Iraq and Vietnam
Although Martin van Creveld in the Boston Review is pushing the analogy between Iraq and Vietnam (with Moshe Dayan in Saigon as an interesting plot device), in fact the conflict does not resemble Vietnam.
In Communism, the North Vietnamese and the Vietcong had a universal ideology with a nationalist subtext that could hope to unite all the Vietnamese.
The North was difficult for the US to touch because of its Chinese and Russian patrons, and the North could support the VC.
In contrast, the Sunni Arab guerrillas in Iraq lack a unifying ideology. They are either Baathists (discredited in most of the country) or Salafis (a hard line Sunni ideology with no appeal to Shiites in the south or to most Kurds in the north), or Arab nationalists. Arab nationalism is rejected by the Kurds and is increasingly seen by Shiites as having a subtle Sunni bias.
Indeed, the diplomatic tiff between the new Iraqi government and Jordan, in which both sides have recalled their ambassadors, reflects Shiite Iraqi distrust of Jordan as a hotbed of Sunni fundamentalism and (Sunni) Arab nationalism.
The Sunni Arabs of Iraq do not have a safe haven from the US military. Despite US complaints about Syria, in fact no significant number of fighters moves across the border (and as many probably move from Jordan and Saudi Arabia as from Syria). Syria would be nervous about the Salafi fundamentalists, since it is itself dominated by a Shiite minority with the Baath Party as its cover story. And Syrians never got along with Saddam or his henchmen (it is often forgotten that Syria was part of Bush senior’s coalition in the 1990-1991 Gulf War).
Nor do the Sunni Arab guerrillas of Iraq have major patron states. They probably get support from Gulf millionnaires who are fundamentalists. But mostly the guerrilla war is homegrown.
This lack of fit with Vietnam is not necessarily good news, since there are other forms of quagmire.
Many US readers are excited to find polls showing the guerrillas are increasingly unpopular. But they aren’t increasingly unpopular among the Sunni Arabs. In the past year, polling shows that the percentage of Sunni Arabs in Iraq who support attacking US targets has gone from 33 percent to 52 percent. That is, strictly in the Sunni Arab areas, support for the guerrilla war has actually grown. (Hamfisted US policies toward Fallujah account for this shift, in my view). Of course the Shiites and Kurds hate the guerrillas. That isn’t the issue. The question is, at what point do the Sunni Arabs turn against the guerrillas and start snitching on them? That point appears to be further off today than it was in February, 2004.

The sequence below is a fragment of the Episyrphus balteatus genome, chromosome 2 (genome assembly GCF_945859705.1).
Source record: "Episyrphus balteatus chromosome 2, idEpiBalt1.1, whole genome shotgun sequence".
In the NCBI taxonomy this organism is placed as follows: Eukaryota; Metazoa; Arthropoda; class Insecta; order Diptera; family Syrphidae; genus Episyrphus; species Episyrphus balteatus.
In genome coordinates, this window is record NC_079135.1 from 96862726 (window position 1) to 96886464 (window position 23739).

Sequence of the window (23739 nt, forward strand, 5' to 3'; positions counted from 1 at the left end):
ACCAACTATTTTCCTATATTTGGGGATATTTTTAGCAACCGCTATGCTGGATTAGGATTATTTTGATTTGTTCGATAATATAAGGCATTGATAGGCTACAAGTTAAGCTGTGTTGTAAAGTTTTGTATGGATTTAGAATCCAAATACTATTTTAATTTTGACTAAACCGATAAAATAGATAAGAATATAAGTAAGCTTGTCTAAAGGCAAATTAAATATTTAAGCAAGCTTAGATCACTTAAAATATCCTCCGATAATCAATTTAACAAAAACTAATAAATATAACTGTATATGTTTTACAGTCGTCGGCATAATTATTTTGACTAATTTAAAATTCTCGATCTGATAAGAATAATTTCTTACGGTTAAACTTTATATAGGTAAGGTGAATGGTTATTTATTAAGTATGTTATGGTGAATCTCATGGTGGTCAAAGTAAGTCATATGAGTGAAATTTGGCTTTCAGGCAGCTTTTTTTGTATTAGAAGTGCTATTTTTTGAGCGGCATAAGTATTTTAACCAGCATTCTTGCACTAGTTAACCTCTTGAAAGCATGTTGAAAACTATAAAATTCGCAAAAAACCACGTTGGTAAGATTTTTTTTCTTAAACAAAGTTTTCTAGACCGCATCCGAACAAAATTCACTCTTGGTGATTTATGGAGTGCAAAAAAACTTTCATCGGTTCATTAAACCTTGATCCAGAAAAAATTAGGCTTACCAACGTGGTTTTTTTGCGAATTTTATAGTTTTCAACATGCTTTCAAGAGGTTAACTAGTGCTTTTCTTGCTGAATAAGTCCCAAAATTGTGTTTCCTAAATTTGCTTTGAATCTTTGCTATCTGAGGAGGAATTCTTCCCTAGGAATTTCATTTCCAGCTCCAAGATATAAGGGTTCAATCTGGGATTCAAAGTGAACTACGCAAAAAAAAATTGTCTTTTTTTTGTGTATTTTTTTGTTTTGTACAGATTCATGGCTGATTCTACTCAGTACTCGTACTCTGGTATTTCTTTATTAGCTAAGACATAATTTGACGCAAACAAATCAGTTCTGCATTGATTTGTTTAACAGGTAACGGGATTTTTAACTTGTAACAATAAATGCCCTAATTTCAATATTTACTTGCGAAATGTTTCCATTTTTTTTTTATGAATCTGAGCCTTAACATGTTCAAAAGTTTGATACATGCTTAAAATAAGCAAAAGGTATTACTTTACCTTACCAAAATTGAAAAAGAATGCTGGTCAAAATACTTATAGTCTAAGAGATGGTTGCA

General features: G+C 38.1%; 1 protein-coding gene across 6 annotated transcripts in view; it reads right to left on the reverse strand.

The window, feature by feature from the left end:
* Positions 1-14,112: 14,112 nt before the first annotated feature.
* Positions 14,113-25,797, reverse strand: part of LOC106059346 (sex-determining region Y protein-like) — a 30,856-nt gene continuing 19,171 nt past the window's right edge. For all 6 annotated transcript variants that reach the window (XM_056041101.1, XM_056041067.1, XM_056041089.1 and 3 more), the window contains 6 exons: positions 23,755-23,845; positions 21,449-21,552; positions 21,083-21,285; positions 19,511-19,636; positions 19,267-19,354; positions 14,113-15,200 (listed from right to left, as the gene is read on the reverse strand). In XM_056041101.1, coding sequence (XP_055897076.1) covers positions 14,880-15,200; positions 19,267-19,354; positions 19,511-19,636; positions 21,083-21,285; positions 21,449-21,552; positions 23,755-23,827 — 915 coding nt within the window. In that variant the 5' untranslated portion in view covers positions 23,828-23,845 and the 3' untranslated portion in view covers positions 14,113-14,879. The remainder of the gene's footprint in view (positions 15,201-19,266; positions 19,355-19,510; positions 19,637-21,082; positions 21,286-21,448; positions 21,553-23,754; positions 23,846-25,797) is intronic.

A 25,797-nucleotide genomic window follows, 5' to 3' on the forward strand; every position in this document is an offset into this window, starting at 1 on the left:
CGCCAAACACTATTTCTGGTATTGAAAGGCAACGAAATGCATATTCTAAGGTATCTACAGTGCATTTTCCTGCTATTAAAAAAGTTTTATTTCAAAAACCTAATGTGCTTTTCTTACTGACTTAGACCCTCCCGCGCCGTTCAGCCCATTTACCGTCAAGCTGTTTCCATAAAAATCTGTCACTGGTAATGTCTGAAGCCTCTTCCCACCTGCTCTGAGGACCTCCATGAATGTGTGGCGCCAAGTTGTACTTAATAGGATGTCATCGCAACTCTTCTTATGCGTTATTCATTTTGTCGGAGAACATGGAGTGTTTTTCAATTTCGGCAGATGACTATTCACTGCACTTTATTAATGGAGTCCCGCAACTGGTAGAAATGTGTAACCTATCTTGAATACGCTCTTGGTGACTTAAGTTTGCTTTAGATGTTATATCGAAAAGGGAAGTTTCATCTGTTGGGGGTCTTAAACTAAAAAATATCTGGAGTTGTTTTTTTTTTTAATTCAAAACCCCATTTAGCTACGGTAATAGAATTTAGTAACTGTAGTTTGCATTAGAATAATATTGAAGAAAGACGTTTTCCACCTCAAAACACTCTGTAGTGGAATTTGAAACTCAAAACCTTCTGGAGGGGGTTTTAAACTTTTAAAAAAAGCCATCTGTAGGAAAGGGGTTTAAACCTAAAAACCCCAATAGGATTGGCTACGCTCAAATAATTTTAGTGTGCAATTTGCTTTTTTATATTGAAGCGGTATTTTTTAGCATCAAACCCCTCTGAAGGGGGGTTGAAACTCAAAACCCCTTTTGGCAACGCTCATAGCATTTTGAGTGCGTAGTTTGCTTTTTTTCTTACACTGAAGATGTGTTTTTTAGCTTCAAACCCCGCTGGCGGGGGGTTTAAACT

Ash-Sharq al-Awsat reported Monday that 300 Sunni political personalities met in Baghdad to reconsider the Sunni Arab boycott of the political process. The Association fo Muslim Scholars declined to meet with them. Polls show the Sunni Arabs increasingly skewing to the religious right, and AMS is a major force in that tendency. It remains to be seen if any significant number of Sunni Arabs can be convinced to join or give their allegiance to the new government, which many consider an American puppet dominated by Shiite heretics and Kurdish warlords.
The analogy for Iraq is not Vietnam. It is Northern Ireland (with the US playing the UK); Sri Lanka (with the US playing India perhaps); or Lebanon (with the US playing Syria).
Long term, low-intensity ethnically-based conflicts just grind on for a decade or more, and then, if we are lucky, gradually fade at least somewhat away.
Iraq will likely end as Lebanon is ending, with sufficient social peace allowing the population finally to demand a complete withdrawal of the foreign military force. As soon as the Iraqi Shiites believe that the Sunni guerrillas have been sufficiently weakened or coopted that they no longer constitute a dire threat to the new Shiite political class, the Shiites are likely to insist that the US forces leave.
Abdul Aziz al-Hakim, leader of the United Iraqi Alliance that won the elections, admitted as much to Le Monde last week. He actually laughed at the idea of permanent US bases in Iraq. Ibrahim Jaafari, the likely new prime minister, has said the same thing. In the long run, there will likely be no US bases in Iraq. In the short term, the Shiites and Kurds feel they need the US presence.